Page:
What to Expect when we make a tallit together...
Then we need to think about the size of a tallit. Some people want a large shawl style tallit. Others want a smaller scarf type tallit. The size also helps to determine the fabric choice.
The tallit is our uniform for the task of prayer. We need to create a tallit that helps the client be prayerful. We then start poking around in Jewish texts to find the theme for the tallit. The texts might come form the bar- mitzvah readings or it may come from a completely different source.
Some Torah readings have terrific stories but no appropriate text. Others are jam packed with wonderful choices. For some clients a line from Psalms, or an entire Psalm might be the jumping off point for designing a tallit. During this point of the process, my client and I thumb through Jewish texts, throwing ideas back and forth while we both sketch possible ideas. It's a classing brainstorming session.
After not very long we narrow down the ideas. Often a pentimento of a rejected idea is present in the final design. many of my clients are in their early adolescence, a moment of transition from childhood to adulthood. The Tallit will often acknowledge both their childish self as well as looking towards the adult that they are becoming.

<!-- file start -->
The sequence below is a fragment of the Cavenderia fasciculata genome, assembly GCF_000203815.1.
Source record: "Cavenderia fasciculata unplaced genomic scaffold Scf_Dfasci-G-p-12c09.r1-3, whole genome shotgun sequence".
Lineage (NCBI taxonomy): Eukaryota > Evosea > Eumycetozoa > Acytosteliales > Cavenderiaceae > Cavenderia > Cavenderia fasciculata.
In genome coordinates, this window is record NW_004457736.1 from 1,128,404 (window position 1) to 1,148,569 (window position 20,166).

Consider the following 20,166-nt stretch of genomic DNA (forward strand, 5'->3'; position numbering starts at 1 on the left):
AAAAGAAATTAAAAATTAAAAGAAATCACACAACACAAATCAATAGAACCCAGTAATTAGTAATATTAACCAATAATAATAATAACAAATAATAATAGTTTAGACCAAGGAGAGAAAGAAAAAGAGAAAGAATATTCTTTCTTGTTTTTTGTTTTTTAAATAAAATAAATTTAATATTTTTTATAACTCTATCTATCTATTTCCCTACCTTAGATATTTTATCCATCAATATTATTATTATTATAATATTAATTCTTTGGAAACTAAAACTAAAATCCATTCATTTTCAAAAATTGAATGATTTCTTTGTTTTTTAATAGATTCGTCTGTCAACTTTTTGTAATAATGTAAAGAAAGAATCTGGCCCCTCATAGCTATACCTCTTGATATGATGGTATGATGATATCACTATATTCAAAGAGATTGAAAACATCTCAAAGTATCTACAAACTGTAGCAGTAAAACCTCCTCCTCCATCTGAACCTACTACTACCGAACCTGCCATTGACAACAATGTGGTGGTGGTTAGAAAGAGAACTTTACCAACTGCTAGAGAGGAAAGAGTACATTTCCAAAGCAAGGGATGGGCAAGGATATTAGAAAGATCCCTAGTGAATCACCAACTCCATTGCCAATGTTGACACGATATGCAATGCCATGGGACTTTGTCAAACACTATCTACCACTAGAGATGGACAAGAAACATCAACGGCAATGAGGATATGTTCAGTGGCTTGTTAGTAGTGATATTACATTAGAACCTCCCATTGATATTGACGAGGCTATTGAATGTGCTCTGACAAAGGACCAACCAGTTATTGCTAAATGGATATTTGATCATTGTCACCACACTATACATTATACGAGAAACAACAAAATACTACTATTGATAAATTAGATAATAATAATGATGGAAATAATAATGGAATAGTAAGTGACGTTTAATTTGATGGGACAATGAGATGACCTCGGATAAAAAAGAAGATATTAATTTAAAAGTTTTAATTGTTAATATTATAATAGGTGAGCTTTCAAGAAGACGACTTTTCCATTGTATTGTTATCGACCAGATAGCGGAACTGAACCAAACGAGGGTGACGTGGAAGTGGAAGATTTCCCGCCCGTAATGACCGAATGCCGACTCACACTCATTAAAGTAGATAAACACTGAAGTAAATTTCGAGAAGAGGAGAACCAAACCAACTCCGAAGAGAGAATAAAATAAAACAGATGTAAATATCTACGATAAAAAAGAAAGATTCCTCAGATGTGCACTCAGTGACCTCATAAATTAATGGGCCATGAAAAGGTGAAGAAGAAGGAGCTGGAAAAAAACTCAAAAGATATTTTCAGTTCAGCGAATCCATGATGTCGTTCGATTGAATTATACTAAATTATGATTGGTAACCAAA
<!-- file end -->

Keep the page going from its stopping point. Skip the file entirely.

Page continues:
During this meeting I also take in who my client is. The colors that make my client happy. All of this information goes into the tallit as well. Sometimes, it is clear that my potential client is not ready to have a tallit at this moment. Sometimes, my client would prefer an off the rack tallit from a Judaica store. If this is the case, then they go home, with no hard feelings.
Then the client goes home, and I get to work.While I work, my client lives in my head. As I make each design decision, I want the piece to work, but I am also thinking about my client's happiness. The client comes back, usually a few weeks before the bar or bat mitzvah, and we tie the tzitzit together. Having my client tie the tzitzit serves to transfer the ownership of the piece, from me, to the client. The father of one bat mitzvah girl once described the experience to tying tzitzit with me as both deeply silly and deeply spiritual.